Bank analysts offered downbeat assessments on Thursday of the timeline Citigroup Inc laid out this week for lifting profits and some said the risk of losses in Russia could reduce its stock repurchases this year.

Citi shares were down 3% in Thursday afternoon trading while banks stocks in the S&P 500 were down 0.5%.

On Wednesday, new Citigroup CEO Jane Fraser led the bank's first investor day in five years and spelled out details of its biggest restructuring since the financial crisis.

Fraser, citing a key profitability measure, said Citi would deliver a return on tangible common equity of 11% to 12% in three to five years, which would be better than recent levels of around 10% but less than big bank peers producing upwards of 15%.

The target is "underwhelming" and the presentation left unclear why Citi expected "such tepid" results from its strategy when the bank assumed a favorable economy, JPMorgan analyst Vivek Juneja said in a note to clients.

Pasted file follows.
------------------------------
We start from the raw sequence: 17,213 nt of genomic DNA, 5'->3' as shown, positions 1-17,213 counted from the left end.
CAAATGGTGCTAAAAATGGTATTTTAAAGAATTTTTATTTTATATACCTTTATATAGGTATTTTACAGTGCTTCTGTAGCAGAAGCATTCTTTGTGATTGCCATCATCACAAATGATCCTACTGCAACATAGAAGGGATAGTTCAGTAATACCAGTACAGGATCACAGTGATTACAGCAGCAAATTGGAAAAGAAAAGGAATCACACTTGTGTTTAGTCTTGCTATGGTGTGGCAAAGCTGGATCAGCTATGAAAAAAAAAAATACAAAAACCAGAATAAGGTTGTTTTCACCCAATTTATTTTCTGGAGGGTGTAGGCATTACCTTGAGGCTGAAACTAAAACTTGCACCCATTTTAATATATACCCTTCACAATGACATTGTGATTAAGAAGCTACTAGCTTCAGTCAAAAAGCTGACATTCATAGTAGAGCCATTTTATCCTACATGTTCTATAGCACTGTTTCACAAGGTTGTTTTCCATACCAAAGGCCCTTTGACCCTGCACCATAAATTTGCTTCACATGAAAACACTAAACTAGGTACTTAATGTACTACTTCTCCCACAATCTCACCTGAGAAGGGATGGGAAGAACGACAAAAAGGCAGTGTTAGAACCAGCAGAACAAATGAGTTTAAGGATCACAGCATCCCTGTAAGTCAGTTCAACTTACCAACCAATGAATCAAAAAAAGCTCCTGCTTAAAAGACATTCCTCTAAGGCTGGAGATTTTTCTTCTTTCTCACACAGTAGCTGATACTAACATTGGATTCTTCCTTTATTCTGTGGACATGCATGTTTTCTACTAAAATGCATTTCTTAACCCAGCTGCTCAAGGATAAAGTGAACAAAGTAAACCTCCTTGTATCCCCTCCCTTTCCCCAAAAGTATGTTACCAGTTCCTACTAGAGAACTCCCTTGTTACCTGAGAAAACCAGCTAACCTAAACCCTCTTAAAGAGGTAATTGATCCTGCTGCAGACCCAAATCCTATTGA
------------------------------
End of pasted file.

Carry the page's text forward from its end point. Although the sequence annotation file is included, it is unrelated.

"This raises the question of whether Citi's business mix needs more significant changes," Juneja wrote.

Fraser had said she plans no additions to Citigroup's new strategy which includes fixing long-neglected risk and control systems and exiting 14 consumer banking businesses outside of the United States.

The bank could have to write off nearly half of its $9.8 billion Russian exposure under the worst-case scenario, Chief Financial Officer Mark Mason warned Wednesday.

Citing "the prolonged outlook for sub-par returns" and "near-term risks" to buy-backs, analyst David Konrad of Keefe, Bruyette & Woods downgraded the stock to "market perform" even though it is cheap because it trades for only three-fourths of its book value.

Fraser said she was "very positive about the response" to the conference in a CNBC interview Thursday.